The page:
People living in the countryside and hamlets – including homes and cottages along Lake Huron – have septic systems to treat household waste from kitchens and bathrooms. When functioning properly, septic systems are a cost-effective, efficient method of treating waste. But they have a lifespan and faulty septic systems are a daily source of contamination.

“Failed septic systems are demonstrated point sources of nutrient loadings, infectious agents, residual medication and domestic products that can have a chronic negative effect on watercourses in Huron County,” said Doug Hocking of Maitland Valley Conservation Authority (MVCA) . “All septic tile beds eventually require replacement.”

The Huron Clean Water Project (HCWP) is allocating a total of $40,000 to the septic system upgrade category in 2019 with a maximum grant of $2,000 per project. Systems that have the potential to contaminate drinking water and those near municipal drinking water wells are the main focus. Residences west of Hwy 21 are also high priority because of their potential impact on swimming beaches.

The grant approval process is similar to other HCWP projects. Staff will help landowners complete the application form which is evaluated by the grant review committee. Applicants will need a cost estimate from a licensed contractor in order to apply. When the project is approved, completed and paid for, staff do a final site visit and the grant is issued.

The first application deadline is May 31 and the second intake period ends Aug. 31.

The HCWP has 17 project categories to help people improve and protect water quality. The county program has provided grants to more than 2,800 projects since 2004.

People interested in applying are invited to call Doug Hocking at MVCA, 519 335-3557 Ext. 236 or Kate Monk at Ausable Bayfield Conservation Authority, 519 235-2610 Ext. 227.

VENDORS WANTED

Anyone looking for a great venue to sell crafts, promote a business or sell fundraising tickets?

The Bayfield Community Fair is looking for vendors for Aug. 16-18. An indoor or outdoor 8x10 space is only $40. Hydro will cost an extra $10 per day. More space is available for $1 per foot.

Interested parties are asked to please fill out the application at http://bayfieldfair.ca/?page_id=886 and send it to Anna Needles at amneedles@gmail.com

Please note that food vendors are also most welcome!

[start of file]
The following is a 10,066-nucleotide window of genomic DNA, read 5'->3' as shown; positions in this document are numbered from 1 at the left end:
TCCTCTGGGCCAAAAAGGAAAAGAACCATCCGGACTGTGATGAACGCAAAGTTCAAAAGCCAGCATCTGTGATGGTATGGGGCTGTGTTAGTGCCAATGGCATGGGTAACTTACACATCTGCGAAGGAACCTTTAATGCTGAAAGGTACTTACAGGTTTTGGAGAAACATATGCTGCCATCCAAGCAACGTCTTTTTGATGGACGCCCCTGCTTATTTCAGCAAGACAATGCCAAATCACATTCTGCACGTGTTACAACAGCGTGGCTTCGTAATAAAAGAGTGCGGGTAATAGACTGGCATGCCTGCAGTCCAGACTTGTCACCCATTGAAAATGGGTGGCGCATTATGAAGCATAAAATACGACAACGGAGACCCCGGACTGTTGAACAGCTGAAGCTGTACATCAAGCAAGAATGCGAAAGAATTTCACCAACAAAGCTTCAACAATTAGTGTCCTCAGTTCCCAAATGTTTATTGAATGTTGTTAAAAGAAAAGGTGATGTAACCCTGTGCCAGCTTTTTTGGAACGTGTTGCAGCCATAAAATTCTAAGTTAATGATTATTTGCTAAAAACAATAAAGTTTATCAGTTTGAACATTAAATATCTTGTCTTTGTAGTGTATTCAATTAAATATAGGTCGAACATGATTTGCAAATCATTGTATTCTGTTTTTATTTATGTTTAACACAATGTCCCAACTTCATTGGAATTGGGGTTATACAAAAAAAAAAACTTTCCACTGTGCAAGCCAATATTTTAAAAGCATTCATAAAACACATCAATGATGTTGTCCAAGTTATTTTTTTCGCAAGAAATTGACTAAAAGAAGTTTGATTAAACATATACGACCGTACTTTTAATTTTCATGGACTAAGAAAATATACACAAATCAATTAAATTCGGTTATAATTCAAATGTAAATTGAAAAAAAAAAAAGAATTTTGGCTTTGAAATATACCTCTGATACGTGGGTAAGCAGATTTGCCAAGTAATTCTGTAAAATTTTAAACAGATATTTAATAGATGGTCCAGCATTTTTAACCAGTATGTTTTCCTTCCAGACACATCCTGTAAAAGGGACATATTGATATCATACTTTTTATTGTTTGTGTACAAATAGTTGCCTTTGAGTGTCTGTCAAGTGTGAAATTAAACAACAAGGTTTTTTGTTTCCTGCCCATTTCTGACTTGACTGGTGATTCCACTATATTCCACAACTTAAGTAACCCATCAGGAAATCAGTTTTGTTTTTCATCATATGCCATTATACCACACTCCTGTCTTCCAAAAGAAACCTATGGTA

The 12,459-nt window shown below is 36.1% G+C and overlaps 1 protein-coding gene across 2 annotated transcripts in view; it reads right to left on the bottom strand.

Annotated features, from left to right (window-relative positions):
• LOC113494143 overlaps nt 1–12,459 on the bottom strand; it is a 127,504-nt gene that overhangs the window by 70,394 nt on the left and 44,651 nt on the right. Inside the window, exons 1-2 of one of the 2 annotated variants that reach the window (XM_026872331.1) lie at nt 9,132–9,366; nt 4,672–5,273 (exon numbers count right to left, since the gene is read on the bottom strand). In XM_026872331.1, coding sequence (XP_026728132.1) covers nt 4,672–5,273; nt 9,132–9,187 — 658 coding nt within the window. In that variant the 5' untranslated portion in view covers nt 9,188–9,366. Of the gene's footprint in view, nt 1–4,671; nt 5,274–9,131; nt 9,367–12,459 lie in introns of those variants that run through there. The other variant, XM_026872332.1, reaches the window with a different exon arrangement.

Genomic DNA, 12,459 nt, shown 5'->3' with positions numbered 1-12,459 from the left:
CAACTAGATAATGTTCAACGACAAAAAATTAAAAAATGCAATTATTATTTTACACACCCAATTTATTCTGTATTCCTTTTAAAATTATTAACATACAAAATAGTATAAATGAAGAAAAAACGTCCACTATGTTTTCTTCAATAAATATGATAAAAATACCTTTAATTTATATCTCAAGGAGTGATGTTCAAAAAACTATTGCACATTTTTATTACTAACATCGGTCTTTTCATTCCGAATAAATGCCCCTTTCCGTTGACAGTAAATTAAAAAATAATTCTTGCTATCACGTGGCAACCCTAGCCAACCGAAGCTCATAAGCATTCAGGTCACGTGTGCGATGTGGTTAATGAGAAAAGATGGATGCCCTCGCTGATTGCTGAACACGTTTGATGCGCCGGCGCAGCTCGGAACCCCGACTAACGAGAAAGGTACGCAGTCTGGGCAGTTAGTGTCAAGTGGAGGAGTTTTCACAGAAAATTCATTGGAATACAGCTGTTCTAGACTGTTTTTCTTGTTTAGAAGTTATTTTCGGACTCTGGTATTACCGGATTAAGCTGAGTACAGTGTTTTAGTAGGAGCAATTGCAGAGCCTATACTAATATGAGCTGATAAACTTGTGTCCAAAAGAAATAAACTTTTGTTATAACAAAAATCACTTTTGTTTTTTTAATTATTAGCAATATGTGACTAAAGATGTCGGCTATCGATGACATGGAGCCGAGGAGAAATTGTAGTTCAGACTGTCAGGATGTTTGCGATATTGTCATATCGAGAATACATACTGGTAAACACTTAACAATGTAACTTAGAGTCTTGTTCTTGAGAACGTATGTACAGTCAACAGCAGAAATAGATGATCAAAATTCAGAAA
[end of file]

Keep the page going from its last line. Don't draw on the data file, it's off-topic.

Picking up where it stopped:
COLLECTING RAIN WITH STYLE

IMG_1516
Lori Hill was the lucky winner of the creatively painted rain barrel offered for raffle at the Bayfield Lions' Home and Garden Show as part of the Bayfield River Valley Trial Associations' display. The painting was generously donated by Creative Design Guru Leslee Squirrell in support of the BRVTA's Rain Barrel Sale held earlier in the spring. (Submitted photo)  

 

 


 

  gateway receives donations at tenth anniversary event 

marilyn bruinsma copaThe Canadian Owners and Pilots Association (COPA) 45 donated to Gateway Centre of Excellence in Rural Health (Gateway) during the 10th anniversary event. Shown here with Marilyn Bruinsma representing COPA (second from left) were Jay McFarlan, Dan Stringer and Bonnie Baynham, all with Gateway. (Submitted photos)

Gateway Centre of Excellence in Rural Health (Gateway) recently celebrated its tenth anniversary at a reception held at Beach Street Station on the evening of May 2nd.

During the festivities a number of donors came forward to present donations to the Gateway directors present. These groups and individuals have been supporters of Gateway and its activities over the years. Two such donors were Dr. Neil McDonald and the Canadian Owners and Pilots Association (COPA) 45.

Dr. Neil McDonald, of Vancouver and originally from the Seaforth area, is a strong advocate of rural health research and has funded student activities in this field over the years. He donated $1,500 to Gateway.

Marilyn Bruinsma, representing COPA 45, also donated. COPA has been a partner with Gateway in supporting the Hometown Heroes fund raising hockey game and other activities.

The evening was a crowning achievement recognizing ten years of hard work and significant accomplishments for Gateway.
 IMG-1009Dr. Neil McDonald (right) donated $1,500 to Gateway Centre of Excellence in Rural Health (Gateway) at the anniversary event. Jay McFarlan and Gwen Devereaux from the Gateway Board of Directors gratefully accepted his donation.


Health units in Perth, huron and grey bruce  proposed to merge  

On Apr. 11, the Ontario government announced plans to establish 10 regional public health entities and 10 new regional boards of health with one common governance model by 2020-2021. In follow-up, the Ministry of Health and Long-Term Care (MOHLTC) has proposed that the Perth, Huron and Grey Bruce health units be merged to create a new regional health entity. The new entity would come into effect Apr. 1, 2020, and be governed by an autonomous board of health.

As a regional health entity with a population under one million, the cost-sharing arrangement with municipalities for the new entity would shift to 70 per cent provincial and 30 per cent municipal and stay at that level. The MOHLTC has told health units that there is opportunity for one-time funding for the current budget year to transition to the new funding formula.